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  • Transcript

    LESLIE: Next up, we have moss on the roof gathering in Maine with Richard.

    Richard, tell us about what’s going on?

    RICHARD: Well, I’ve got an old building that’s underneath a tree and I’ve had moss growing on it. I’ve gotten the moss off and it comes back. I put a new roof on it. I’d like to find out how to keep the moss from even starting.

    LESLIE: When you’re cleaning it, are you using any sort of mildicide or you’re just using water?

    RICHARD: I use bleach and water and some soap in it.

    TOM: Those are all good things to do. A couple of things that you can do. First of all, the more light, the more sunlight, you can get on that roof, the less likely it’s going to be that moss will grow. So if you can cut back the tree …

    LESLIE: Trim back those trees.

    TOM: Yeah, give yourself a little bit of light that pokes through.

    LESLIE: And then if you have a really sunny day, apply that bleach/water solution because the sun actually helps to activate the bleach and will help it actually clean better.

    RICHARD: Right. But now I’ve got a brand new roof on it with no moss on it and I was wondering if there’s a way to keep the moss from even starting.

    TOM: Well, did you put a ridge vent on as part of this brand new roof installation?

    RICHARD: Yes, I did.

    TOM: And what’s the ridge vent made out of?

    RICHARD: I mean it’s just a cap.

    TOM: Oh, you mean the ridge cap of shingles.

    RICHARD: Correct. That’s what I put on top of it.

    TOM: OK. What I’m talking about is a ridge vent. That’s where you have the top – where that cap shingles is right now, there’s actually a slot there and it’s covered with a metal vent. If you put up a ridge vent, a metal ridge vent, that’s made of nickel or copper, what’s going to happen is every time it rains, some of that metal gets released and runs down the roof and acts as a mildicide and keeps the roof from building up moss.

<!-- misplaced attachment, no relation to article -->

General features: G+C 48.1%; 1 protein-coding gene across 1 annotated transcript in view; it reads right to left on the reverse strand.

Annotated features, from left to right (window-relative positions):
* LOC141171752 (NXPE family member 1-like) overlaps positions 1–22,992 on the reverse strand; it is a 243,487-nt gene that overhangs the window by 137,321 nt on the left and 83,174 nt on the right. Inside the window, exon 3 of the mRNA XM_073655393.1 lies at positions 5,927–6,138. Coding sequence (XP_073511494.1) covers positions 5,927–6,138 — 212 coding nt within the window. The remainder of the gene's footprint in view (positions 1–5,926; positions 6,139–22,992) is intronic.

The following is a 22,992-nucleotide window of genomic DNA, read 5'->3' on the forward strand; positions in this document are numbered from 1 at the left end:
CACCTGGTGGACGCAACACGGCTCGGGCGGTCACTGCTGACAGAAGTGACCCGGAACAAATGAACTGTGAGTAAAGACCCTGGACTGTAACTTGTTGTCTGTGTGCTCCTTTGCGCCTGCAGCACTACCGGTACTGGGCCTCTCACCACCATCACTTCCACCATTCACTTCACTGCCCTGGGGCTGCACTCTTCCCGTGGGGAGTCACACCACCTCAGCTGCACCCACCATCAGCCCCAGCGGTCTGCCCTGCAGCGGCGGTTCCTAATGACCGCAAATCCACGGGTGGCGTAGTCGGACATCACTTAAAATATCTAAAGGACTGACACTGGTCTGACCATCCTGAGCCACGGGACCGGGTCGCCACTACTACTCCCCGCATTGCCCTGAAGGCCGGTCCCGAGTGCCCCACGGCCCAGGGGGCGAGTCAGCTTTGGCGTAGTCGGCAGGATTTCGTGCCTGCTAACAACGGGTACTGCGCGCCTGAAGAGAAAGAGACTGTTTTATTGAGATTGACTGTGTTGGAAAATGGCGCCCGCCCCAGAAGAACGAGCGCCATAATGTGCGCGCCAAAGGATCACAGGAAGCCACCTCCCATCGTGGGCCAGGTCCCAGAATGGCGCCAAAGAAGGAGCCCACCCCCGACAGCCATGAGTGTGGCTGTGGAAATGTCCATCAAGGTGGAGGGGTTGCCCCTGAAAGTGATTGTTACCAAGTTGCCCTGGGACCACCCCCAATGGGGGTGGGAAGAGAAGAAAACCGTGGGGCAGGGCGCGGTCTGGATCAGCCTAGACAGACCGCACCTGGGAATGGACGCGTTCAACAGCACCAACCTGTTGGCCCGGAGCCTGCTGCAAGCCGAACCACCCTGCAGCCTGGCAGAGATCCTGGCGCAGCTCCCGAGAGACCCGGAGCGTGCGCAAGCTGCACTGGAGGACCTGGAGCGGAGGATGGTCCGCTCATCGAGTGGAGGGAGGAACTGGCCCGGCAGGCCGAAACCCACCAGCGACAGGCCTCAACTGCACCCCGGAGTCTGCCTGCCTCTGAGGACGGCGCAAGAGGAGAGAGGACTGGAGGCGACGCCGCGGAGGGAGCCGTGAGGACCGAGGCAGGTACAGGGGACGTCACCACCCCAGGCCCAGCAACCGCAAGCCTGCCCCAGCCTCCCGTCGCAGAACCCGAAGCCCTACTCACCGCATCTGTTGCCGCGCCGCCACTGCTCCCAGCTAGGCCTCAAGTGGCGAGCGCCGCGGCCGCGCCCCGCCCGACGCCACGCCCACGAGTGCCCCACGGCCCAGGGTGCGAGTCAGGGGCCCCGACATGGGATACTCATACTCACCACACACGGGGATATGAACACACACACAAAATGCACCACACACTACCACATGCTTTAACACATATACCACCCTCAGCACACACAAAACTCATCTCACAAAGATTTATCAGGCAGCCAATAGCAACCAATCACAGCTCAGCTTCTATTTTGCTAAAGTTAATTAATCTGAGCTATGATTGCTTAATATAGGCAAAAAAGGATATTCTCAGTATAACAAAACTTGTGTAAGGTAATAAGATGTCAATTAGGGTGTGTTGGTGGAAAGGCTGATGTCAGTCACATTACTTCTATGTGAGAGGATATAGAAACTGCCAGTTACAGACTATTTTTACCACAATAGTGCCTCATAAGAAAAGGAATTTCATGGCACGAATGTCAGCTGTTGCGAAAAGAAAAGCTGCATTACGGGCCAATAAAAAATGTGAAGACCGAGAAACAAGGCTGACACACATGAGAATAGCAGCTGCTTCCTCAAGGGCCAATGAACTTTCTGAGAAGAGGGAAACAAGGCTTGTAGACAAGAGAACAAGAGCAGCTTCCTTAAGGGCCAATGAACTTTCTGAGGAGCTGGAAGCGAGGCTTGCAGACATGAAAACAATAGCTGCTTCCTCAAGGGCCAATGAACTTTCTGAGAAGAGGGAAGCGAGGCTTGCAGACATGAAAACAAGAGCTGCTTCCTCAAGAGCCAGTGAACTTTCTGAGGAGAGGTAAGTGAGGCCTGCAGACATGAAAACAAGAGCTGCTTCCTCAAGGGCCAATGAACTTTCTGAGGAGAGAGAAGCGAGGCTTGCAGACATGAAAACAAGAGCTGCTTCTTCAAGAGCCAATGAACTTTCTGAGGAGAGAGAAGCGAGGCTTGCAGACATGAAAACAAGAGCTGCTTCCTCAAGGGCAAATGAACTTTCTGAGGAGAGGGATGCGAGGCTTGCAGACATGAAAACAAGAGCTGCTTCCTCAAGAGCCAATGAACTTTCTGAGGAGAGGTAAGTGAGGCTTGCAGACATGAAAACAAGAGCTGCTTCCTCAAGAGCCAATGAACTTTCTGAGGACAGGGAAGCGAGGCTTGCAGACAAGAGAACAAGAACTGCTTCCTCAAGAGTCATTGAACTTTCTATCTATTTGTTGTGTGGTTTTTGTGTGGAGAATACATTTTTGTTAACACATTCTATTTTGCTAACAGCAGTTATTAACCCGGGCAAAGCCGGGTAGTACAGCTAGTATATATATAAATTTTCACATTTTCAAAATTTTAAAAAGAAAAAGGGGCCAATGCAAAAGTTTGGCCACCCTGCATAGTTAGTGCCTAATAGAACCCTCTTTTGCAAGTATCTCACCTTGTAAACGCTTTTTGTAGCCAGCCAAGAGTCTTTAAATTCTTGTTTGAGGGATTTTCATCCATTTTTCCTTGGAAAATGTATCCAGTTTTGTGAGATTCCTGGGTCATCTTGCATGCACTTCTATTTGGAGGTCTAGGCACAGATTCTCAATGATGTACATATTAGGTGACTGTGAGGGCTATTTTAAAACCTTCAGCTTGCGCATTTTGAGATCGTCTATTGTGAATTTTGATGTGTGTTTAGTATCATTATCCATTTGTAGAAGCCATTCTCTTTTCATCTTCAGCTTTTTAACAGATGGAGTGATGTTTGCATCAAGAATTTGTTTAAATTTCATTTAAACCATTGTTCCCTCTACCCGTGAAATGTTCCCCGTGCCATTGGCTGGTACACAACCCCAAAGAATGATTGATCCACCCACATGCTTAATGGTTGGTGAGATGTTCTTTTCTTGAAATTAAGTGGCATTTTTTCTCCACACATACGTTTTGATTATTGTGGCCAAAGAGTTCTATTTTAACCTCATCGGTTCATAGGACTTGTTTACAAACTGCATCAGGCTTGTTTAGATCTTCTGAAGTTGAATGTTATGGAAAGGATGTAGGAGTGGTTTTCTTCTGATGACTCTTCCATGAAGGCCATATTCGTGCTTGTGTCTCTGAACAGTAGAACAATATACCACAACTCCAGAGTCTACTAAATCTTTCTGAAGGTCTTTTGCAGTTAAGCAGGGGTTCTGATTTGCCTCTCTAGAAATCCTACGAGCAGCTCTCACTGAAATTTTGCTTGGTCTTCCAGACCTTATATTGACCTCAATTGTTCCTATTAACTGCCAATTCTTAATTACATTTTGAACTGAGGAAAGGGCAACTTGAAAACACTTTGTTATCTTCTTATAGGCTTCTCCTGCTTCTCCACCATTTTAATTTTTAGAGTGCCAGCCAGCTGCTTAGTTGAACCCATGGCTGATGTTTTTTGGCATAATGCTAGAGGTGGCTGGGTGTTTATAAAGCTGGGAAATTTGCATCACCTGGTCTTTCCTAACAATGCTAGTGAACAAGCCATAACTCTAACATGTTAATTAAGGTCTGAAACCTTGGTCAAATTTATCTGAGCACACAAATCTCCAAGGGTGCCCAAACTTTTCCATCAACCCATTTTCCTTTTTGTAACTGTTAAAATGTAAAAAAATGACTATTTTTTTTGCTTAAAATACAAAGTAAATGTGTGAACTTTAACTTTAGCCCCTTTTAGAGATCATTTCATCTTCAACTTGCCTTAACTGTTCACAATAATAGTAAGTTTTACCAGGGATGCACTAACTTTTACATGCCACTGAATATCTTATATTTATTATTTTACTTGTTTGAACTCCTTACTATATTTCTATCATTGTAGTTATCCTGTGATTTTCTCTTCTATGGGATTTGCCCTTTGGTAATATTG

Now if you don’t want to put the vent on, then just wrap the top cap shingle with a big, wide piece of copper flashing and it’ll do the same thing.

    RICHARD: I appreciate it. That’s what I’ll do then.

    TOM: OK. Thanks so much, Richard, for calling us at 1-888-MONEY-PIT, 888-666-3974.

    Yeah, Leslie, if you’ve ever noticed, sometimes if you’re looking at brick chimneys, you see like bright streaks underneath them.

    LESLIE: Mm-hmm.

    TOM: That’s because of the copper flashing that’s on the chimney reacting with the rain water and just washing off the roof from that little strip. So if he can get it across the whole roof, it’ll keep a bigger portion of the roof clean.

    LESLIE: And it actually is a fun, decorative detail.

    TOM: That’s a good point. You could make something out of it.

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